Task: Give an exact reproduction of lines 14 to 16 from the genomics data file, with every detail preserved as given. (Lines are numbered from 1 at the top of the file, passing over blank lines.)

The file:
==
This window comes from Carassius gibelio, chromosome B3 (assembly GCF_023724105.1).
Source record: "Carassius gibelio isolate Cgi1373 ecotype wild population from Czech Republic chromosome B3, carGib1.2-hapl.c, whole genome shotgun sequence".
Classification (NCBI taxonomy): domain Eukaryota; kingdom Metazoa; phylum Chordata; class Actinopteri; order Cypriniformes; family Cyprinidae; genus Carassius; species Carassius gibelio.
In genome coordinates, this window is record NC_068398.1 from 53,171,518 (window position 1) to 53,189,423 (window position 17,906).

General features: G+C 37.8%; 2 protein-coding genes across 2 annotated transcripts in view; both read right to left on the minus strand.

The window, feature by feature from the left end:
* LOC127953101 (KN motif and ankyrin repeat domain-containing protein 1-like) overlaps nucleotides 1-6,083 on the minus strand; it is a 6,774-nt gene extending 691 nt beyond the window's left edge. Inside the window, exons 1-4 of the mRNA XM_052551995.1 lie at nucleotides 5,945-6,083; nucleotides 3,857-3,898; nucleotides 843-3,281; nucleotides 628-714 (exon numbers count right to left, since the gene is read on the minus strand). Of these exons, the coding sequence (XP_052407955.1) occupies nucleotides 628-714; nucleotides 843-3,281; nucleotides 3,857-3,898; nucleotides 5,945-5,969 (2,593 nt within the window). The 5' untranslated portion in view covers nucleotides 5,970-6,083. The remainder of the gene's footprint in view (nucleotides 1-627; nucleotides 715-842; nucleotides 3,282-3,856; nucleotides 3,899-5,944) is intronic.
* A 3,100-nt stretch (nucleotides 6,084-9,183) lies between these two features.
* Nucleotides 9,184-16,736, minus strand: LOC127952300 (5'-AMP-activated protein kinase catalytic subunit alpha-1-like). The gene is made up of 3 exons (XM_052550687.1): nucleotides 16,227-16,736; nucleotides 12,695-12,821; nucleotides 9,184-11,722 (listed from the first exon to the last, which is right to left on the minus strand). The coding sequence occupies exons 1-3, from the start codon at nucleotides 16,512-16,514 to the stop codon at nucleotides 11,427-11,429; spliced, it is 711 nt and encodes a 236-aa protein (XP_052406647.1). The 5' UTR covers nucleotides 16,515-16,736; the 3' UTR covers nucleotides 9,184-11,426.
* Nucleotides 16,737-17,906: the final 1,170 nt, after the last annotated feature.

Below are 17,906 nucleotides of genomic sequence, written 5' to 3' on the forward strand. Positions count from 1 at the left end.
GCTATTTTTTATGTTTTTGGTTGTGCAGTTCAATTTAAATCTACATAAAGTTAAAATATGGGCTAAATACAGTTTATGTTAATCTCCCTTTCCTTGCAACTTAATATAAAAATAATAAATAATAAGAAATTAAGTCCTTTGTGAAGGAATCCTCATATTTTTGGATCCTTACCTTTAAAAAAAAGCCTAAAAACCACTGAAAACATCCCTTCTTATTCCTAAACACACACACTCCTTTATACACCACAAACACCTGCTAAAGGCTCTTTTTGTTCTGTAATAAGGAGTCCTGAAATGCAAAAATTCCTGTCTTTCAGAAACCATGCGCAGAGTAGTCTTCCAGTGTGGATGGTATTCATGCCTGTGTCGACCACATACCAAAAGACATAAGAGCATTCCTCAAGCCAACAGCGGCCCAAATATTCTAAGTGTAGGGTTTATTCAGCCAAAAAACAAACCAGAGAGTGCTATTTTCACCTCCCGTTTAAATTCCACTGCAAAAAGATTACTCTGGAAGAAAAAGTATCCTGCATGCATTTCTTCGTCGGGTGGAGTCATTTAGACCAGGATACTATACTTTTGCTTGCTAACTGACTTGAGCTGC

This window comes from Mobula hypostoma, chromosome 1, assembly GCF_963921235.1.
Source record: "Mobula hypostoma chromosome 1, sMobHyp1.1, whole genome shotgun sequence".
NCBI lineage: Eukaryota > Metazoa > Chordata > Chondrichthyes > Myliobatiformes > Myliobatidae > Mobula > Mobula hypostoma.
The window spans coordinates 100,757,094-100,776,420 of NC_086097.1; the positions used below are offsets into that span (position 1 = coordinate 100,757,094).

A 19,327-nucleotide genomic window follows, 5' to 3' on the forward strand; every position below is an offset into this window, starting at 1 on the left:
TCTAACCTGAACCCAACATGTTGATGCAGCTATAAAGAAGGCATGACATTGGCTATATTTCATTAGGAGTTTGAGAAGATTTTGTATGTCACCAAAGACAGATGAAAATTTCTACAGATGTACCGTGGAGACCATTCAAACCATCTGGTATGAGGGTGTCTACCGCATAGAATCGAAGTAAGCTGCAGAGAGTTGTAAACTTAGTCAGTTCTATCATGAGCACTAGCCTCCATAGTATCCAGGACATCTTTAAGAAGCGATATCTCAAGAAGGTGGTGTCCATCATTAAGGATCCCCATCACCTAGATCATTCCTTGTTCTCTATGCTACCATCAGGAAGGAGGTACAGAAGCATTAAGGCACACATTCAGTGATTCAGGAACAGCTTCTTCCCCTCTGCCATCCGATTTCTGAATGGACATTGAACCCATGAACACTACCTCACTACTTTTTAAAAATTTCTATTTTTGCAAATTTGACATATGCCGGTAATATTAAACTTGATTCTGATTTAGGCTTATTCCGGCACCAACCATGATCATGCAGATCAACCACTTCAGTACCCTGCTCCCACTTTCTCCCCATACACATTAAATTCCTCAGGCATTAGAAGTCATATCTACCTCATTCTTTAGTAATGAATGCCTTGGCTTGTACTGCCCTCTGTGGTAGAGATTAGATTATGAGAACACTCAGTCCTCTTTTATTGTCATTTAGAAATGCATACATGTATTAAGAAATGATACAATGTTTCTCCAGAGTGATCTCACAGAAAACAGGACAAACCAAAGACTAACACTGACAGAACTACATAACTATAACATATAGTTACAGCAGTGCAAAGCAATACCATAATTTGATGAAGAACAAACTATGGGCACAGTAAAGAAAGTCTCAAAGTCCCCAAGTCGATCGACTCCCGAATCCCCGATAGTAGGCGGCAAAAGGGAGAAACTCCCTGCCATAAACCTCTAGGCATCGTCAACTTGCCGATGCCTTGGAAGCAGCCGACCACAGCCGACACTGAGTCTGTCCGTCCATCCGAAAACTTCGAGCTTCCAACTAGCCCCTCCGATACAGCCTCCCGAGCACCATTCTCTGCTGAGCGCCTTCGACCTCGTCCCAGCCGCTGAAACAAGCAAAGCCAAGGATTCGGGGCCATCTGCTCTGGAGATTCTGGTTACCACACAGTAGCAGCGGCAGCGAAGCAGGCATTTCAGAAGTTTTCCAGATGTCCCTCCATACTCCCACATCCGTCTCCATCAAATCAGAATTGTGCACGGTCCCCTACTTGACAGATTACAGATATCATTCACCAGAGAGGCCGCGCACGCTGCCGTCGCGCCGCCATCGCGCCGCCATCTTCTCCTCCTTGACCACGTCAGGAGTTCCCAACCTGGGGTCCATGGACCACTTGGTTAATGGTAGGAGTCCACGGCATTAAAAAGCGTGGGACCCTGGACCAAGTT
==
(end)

Source record: "Mobula hypostoma chromosome 1, sMobHyp1.1, whole genome shotgun sequence".
NCBI lineage: Eukaryota > Metazoa > Chordata > Chondrichthyes > Myliobatiformes > Myliobatidae > Mobula > Mobula hypostoma.
The window spans coordinates 100,757,094-100,776,420 of NC_086097.1; the positions used below are offsets into that span (position 1 = coordinate 100,757,094).